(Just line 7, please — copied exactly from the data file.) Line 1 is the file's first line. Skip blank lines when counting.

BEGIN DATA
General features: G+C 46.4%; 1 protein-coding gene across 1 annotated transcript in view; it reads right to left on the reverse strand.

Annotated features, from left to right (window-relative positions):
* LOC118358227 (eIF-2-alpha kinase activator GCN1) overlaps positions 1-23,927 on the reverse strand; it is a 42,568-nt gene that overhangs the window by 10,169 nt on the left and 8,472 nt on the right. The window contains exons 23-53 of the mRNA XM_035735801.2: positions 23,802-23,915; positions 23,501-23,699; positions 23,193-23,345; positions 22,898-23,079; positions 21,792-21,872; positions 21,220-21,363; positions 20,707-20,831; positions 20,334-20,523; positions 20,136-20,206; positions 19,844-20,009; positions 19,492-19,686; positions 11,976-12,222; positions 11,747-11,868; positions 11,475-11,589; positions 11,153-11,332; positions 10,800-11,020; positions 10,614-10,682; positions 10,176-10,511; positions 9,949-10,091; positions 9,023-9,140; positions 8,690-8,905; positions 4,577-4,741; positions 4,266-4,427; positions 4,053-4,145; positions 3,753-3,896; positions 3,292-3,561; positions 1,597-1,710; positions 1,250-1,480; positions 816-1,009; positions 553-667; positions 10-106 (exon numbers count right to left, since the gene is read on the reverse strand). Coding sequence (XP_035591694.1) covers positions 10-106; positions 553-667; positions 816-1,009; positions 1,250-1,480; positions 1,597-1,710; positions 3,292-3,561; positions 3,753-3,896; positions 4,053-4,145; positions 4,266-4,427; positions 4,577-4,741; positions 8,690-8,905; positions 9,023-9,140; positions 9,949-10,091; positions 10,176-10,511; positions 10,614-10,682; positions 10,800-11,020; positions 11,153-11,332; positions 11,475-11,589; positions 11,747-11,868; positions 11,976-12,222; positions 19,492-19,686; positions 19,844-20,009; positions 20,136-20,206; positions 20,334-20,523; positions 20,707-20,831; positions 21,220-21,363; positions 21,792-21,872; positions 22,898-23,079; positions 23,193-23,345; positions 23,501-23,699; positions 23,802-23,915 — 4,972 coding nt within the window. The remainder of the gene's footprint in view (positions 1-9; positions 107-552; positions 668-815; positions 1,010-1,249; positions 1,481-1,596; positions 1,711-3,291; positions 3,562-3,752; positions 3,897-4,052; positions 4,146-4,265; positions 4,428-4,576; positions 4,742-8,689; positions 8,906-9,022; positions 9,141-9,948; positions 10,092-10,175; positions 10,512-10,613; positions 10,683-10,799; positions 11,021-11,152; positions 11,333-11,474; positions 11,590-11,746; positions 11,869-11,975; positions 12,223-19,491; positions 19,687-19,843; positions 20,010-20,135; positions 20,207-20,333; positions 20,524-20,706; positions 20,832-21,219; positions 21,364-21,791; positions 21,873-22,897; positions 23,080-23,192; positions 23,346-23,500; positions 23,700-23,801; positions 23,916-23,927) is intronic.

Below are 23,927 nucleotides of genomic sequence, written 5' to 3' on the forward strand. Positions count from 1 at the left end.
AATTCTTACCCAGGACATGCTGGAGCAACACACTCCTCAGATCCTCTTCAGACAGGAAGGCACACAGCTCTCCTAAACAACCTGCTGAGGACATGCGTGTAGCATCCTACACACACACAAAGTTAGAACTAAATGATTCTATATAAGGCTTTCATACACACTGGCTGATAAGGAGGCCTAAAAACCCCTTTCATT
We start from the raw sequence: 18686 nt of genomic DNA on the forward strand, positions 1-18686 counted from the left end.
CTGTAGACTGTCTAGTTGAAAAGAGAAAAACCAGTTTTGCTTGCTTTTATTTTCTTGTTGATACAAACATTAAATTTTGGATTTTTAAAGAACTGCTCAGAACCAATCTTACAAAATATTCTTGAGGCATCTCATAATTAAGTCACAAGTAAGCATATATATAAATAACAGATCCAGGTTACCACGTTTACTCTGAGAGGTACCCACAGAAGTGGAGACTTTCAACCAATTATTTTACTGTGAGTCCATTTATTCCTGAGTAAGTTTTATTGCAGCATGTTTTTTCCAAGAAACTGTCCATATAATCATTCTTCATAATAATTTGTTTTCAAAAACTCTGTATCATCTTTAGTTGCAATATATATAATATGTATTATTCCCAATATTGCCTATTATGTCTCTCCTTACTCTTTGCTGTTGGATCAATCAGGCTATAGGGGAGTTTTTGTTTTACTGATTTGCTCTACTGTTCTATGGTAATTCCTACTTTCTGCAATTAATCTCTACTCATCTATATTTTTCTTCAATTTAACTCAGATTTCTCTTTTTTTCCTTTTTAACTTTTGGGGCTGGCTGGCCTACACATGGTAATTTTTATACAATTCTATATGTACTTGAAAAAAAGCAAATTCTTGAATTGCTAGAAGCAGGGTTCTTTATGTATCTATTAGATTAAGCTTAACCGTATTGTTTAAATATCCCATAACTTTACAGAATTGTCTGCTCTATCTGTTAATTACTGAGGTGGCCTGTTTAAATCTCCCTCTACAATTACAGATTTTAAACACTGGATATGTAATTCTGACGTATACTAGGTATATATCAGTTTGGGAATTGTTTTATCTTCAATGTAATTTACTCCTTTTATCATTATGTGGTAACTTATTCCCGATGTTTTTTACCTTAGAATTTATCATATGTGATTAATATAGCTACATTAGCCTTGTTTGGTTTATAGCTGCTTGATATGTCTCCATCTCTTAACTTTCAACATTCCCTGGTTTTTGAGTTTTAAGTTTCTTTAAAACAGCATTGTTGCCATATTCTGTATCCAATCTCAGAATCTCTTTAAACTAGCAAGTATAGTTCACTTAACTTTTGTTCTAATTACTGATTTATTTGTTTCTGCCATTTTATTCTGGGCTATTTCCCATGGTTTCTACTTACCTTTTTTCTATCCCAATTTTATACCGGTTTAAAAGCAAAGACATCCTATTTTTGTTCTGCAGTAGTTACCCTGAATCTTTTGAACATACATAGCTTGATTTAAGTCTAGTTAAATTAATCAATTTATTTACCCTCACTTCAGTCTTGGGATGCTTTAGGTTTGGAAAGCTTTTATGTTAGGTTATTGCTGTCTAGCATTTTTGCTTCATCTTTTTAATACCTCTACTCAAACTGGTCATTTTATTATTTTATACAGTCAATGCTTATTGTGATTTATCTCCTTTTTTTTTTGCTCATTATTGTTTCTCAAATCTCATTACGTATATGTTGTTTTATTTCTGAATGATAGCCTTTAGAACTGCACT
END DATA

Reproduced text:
CTGTAGACTGTCTAGTTGAAAAGAGAAAAACCAGTTTTGCTTGCTTTTATTTTCTTGTTGATACAAACATTAAATTTTGGATTTTTAAAGAACTGCTCAGAACCAATCTTACAAAATATTCTTGAGGCATCTCATAATTAAGTCACAAGTAAGCATATATATAAATAACAGATCCAGGTTACCACGTTTACTCTGAGAGGTACCCACAGAAGTGGAGACTTTCAACCAATTATTTTACTGTGAGTCCATTTATTCCTGAGTAAGTTTTATTGCAGCATGTTTTTTCCAAGAAACTGTCCATATAATCATTCTTCATAATAATTTGTTTTCAAAAACTCTGTATCATCTTTAGTTGCAATATATATAATATGTATTATTCCCAATATTGCCTATTATGTCTCTCCTTACTCTTTGCTGTTGGATCAATCAGGCTATAGGGGAGTTTTTGTTTTACTGATTTGCTCTACTGTTCTATGGTAATTCCTACTTTCTGCAATTAATCTCTACTCATCTATATTTTTCTTCAATTTAACTCAGATTTCTCTTTTTTTCCTTTTTAACTTTTGGGGCTGGCTGGCCTACACATGGTAATTTTTATACAATTCTATATGTACTTGAAAAAAAGCAAATTCTTGAATTGCTAGAAGCAGGGTTCTTTATGTATCTATTAGATTAAGCTTAACCGTATTGTTTAAATATCCCATAACTTTACAGAATTGTCTGCTCTATCTGTTAATTACTGAGGTGGCCTGTTTAAATCTCCCTCTACAATTACAGATTTTAAACACTGGATATGTAATTCTGACGTATACTAGGTATATATCAGTTTGGGAATTGTTTTATCTTCAATGTAATTTACTCCTTTTATCATTATGTGGTAACTTATTCCCGATGTTTTTTACCTTAGAATTTATCATATGTGATTAATATAGCTACATTAGCCTTGTTTGGTTTATAGCTGCTTGATATGTCTCCATCTCTTAACTTTCAACATTCCCTGGTTTTTGAGTTTTAAGTTTCTTTAAAACAGCATTGTTGCCATATTCTGTATCCAATCTCAGAATCTCTTTAAACTAGCAAGTATAGTTCACTTAACTTTTGTTCTAATTACTGATTTATTTGTTTCTGCCATTTTATTCTGGGCTATTTCCCATGGTTTCTACTTACCTTTTTTCTATCCCAATTTTATACCGGTTTAAAAGCAAAGACATCCTATTTTTGTTCTGCAGTAGTTACCCTGAATCTTTTGAACATACATAGCTTGATTTAAGTCTAGTTAAATTAATCAATTTATTTACCCTCACTTCAGTCTTGGGATGCTTTAGGTTTGGAAAGCTTTTATGTTAGGTTATTGCTGTCTAGCATTTTTGCTTCATCTTTTTAATACCTCTACTCAAACTGGTCATTTTATTATTTTATACAGTCAATGCTTATTGTGATTTATCTCCTTTTTTTTTTGCTCATTATTGTTTCTCAAATCTCATTACGTATATGTTGTTTTATTTCTGAATGATAGCCTTTAGAACTGCACT